Earlier this month, JR Smith and Siobhan MacDermott blogged about the availability of their new book, Wide Open Privacy: Strategies for the Digital Life (IT-Harvest).
One of the big topics in the book is the issue of online tracking and behavioral advertising. While many argue such practices infringe upon consumer privacy, JR and Siobhan raise a good point: the more we know about what’s going on behind the scenes and how we can control it, the more we can actually enjoy the benefit of websites that want to know us a little better.
JR voiced AVG’s stand on the online tracking issue over the summer. It’s not the fact that we’re being tracked, but the fact that we have zero control in the matter. How we’re tracked and what happens to our data should all be a matter of choice. It should be up to us.
So how do we regain the power of choice?
All the latest versions of the major browsers today include do-not-track user preference controls, but these merely express your wishes. Many third-party sites will honor your request, but many don’t. And they only let you decide whether you want to block online tracking or not. AVG offers a do-not-track feature in its AVG Anti-Virus Free Edition. AVG takes it a step further by allowing you to customize your blocking preferences at a granular level.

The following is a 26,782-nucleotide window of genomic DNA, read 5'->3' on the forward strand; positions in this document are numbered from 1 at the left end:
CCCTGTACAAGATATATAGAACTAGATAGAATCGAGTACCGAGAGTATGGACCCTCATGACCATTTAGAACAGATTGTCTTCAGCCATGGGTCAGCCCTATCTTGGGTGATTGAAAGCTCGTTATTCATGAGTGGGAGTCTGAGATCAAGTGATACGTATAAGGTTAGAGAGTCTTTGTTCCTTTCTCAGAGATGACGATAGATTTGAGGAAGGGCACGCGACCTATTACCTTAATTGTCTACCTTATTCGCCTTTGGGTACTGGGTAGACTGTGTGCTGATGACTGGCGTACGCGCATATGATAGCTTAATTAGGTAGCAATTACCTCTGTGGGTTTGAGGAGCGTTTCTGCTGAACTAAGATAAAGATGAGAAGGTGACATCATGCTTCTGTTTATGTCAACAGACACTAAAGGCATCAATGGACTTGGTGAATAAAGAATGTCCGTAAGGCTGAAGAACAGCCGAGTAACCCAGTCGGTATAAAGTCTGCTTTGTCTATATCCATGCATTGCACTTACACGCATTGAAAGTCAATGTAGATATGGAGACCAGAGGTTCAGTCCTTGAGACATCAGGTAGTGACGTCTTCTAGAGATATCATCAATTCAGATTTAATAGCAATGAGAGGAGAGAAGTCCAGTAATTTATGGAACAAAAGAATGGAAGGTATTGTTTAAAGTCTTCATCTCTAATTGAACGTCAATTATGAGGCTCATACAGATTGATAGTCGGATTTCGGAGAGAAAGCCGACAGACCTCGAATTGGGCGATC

One company to be aware of is BlueCava. Unlike cookies, which can be blocked or removed, BlueCava provides tracking technology that allows sites to permanently identify whatever device you’re using to connect to the web. The good news is, you can opt-out by going to http://www.bluecava.com/preferences, but you have to connect using each device you want to remove from their system.
But that requires time and mass awareness. In the meantime, it’s important to remember that while it may be uncomfortable to have e-commerce providers tracking and following you around on the web, it can be downright dangerous if you’re being followed by shady sites that are tracking you for purposes other than matching you with the right ad, product or experience. That’s why you only want to deal with big, brand-named merchants unless you’re willing to put a little time into researching lesser known sites to ensure they’re legitimate businesses.
It’s important to remember that websites aren’t the only ones who might be tracking you. A roommate or co-worker could check your computer and find that you’ve been looking at new apartments or jobs. So, it’s important to either clear your browsing history in order to protect your privacy or turn on your browser’s “private” mode to disable any record of the browsing session—including cookies, temporary files, history and other data.
Beyond that it’s a matter of common sense. Don’t use Wi-Fi unless you’re connecting via a known and secure Wi-Fi network. Learn how to recognize and thwart the latest phishing attacks. Stay informed. The more you know, the better you can protect yourself. Wide Open Privacy is a great place to start.